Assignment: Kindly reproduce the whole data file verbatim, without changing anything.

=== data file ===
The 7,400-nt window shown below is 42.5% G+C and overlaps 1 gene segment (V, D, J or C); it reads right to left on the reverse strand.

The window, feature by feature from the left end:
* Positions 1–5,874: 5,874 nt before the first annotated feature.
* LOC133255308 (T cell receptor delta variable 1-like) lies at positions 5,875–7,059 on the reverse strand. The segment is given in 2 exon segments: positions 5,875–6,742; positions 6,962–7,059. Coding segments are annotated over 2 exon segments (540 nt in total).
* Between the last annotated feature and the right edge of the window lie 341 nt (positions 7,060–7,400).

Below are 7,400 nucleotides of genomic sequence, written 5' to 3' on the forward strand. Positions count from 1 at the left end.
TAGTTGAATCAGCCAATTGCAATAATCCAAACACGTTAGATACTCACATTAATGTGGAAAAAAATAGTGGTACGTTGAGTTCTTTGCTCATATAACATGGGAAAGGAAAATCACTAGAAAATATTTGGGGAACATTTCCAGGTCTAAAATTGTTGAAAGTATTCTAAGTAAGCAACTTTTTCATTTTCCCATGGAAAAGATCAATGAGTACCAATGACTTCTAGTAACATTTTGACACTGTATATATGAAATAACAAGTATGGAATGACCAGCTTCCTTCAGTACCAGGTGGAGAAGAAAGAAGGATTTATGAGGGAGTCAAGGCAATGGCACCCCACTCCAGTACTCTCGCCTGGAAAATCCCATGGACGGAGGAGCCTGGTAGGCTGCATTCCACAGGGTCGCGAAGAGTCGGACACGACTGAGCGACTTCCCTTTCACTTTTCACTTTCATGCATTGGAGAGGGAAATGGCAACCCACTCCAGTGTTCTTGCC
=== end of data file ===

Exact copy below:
The 7,400-nt window shown below is 42.5% G+C and overlaps 1 gene segment (V, D, J or C); it reads right to left on the reverse strand.

The window, feature by feature from the left end:
* Positions 1–5,874: 5,874 nt before the first annotated feature.
* LOC133255308 (T cell receptor delta variable 1-like) lies at positions 5,875–7,059 on the reverse strand. The segment is given in 2 exon segments: positions 5,875–6,742; positions 6,962–7,059. Coding segments are annotated over 2 exon segments (540 nt in total).
* Between the last annotated feature and the right edge of the window lie 341 nt (positions 7,060–7,400).

Below are 7,400 nucleotides of genomic sequence, written 5' to 3' on the forward strand. Positions count from 1 at the left end.
TAGTTGAATCAGCCAATTGCAATAATCCAAACACGTTAGATACTCACATTAATGTGGAAAAAAATAGTGGTACGTTGAGTTCTTTGCTCATATAACATGGGAAAGGAAAATCACTAGAAAATATTTGGGGAACATTTCCAGGTCTAAAATTGTTGAAAGTATTCTAAGTAAGCAACTTTTTCATTTTCCCATGGAAAAGATCAATGAGTACCAATGACTTCTAGTAACATTTTGACACTGTATATATGAAATAACAAGTATGGAATGACCAGCTTCCTTCAGTACCAGGTGGAGAAGAAAGAAGGATTTATGAGGGAGTCAAGGCAATGGCACCCCACTCCAGTACTCTCGCCTGGAAAATCCCATGGACGGAGGAGCCTGGTAGGCTGCATTCCACAGGGTCGCGAAGAGTCGGACACGACTGAGCGACTTCCCTTTCACTTTTCACTTTCATGCATTGGAGAGGGAAATGGCAACCCACTCCAGTGTTCTTGCC